Tickets: Korean Film Festival
Made in prague film festival [3rd-29th November]
Another month-long film festival, Made in Prague celebrates the country’s vibrant cultural scene, presenting excellent films such as The Noonday Witch, I Olga Hepnarova and a special tribute to Vojtěch Jasný, celebrating the highly influential filmmaker’s 90th birthday. This includes Jasný’s three Cannes Film Festival winners and lesser-known works made in exile.
French Film Festival [3rd Nov-7th December]
Now in its 24th year, the French Film Festival goes national with the best of contemporary and classic French-speaking cinema showcased in independent cinemas up and down the UK. London locations include the Barbican Centre, Ciné Lumière and Regent Street Cinema and these will show new releases such as The Death of Louis XIV and Willy 1er.
UK International Jewish film festival [5th- 20th November]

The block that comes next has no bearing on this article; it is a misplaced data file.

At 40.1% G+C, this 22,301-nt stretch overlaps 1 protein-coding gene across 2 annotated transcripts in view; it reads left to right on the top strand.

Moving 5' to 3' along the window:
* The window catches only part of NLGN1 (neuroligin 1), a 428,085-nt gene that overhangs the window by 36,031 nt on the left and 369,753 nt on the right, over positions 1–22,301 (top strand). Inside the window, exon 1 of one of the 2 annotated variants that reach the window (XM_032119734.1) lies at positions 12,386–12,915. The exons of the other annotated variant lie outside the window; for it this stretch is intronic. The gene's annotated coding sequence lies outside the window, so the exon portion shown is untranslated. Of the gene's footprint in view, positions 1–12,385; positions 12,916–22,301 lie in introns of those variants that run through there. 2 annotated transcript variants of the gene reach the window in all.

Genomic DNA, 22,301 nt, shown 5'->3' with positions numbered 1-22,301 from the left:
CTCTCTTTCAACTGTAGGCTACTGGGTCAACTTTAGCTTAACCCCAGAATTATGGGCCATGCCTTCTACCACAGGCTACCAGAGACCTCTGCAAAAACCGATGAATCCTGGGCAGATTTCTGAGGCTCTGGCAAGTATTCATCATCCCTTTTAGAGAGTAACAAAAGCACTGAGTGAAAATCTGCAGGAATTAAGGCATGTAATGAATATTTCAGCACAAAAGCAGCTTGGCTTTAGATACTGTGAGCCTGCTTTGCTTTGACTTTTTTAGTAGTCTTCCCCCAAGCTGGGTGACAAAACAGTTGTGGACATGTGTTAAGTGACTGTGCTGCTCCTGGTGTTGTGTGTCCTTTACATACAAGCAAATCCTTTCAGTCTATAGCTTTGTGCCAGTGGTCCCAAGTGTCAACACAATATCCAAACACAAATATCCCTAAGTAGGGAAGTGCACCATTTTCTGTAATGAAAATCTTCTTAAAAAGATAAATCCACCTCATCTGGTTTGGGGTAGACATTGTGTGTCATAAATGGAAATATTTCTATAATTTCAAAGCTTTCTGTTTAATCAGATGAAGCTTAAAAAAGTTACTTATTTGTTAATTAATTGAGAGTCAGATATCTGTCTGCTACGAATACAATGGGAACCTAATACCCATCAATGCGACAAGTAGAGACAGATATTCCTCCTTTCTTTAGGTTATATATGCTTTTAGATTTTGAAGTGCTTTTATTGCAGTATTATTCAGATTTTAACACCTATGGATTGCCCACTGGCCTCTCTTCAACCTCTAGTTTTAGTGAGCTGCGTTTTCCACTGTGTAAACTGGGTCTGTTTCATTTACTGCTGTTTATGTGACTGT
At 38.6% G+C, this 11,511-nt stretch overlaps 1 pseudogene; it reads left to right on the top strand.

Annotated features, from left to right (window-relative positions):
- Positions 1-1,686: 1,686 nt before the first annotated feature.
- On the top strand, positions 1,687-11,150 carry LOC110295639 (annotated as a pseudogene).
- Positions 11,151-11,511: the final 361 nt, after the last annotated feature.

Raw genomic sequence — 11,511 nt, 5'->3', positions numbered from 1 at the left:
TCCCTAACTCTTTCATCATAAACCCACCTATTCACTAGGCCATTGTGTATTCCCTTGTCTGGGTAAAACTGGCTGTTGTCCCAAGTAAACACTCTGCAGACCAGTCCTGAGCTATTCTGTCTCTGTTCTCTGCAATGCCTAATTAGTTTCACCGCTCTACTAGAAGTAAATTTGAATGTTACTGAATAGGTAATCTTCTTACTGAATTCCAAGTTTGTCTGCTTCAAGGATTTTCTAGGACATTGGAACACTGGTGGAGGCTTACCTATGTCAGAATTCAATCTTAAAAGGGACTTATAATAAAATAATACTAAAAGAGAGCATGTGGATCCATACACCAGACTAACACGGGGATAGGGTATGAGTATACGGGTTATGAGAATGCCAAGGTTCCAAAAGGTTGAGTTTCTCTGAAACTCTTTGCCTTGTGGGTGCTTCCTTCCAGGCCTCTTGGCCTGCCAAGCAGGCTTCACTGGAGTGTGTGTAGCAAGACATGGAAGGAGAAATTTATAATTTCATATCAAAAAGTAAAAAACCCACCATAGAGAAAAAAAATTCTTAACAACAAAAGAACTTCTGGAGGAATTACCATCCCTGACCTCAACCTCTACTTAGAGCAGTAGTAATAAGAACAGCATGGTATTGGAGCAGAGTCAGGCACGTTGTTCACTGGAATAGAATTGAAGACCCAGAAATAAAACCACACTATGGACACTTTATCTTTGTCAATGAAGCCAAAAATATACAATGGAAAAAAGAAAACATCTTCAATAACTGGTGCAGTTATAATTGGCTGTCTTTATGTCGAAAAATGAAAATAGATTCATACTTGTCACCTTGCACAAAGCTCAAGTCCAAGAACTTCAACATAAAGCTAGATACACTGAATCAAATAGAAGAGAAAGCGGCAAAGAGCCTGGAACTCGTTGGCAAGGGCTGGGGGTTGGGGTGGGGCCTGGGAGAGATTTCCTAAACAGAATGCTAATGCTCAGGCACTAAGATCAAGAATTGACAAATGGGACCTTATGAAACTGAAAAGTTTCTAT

The 20th edition of the UK International Jewish Film Festival will proudly showcase world, European and UK premieres of new feature dramas, documentaries and shorts. Highlights include James Schamus’ Indignation, an adaptation of the Philip Roth novel about a Jewish man’s university experience in 1950s America.
gfest gaywise festival [5th-19th november]
London’s eclectic Lesbian, Gay, Bisexual, Transgender, Queer and Intersex (LGBTQI) festival showcases film screenings, art exhibitions and performance works by LGBTQI artists. Highlights include an afternoon focused on African LGBTQ Cinema, a rare chance to see and discuss films about African LGBTQ communities with local community groups.
Tickets: GFest Gaywise Films
Irish Film festival [23rd-27th November]
The Irish Film London presents the latest and greatest of Irish film & animation to a London audience through premiere screenings, director Q&A sessions, related workshops, exhibitions and performances. Last year’s highlight included the wonderful Room, this year look out for A Date for Mad Mary and Young Offenders. The festival will take place at five venues across London, including Regent Street Cinema and Tricycle Cinema from Wednesday 23rd November to Sunday 27th November.
Tickets: Irish Film Festival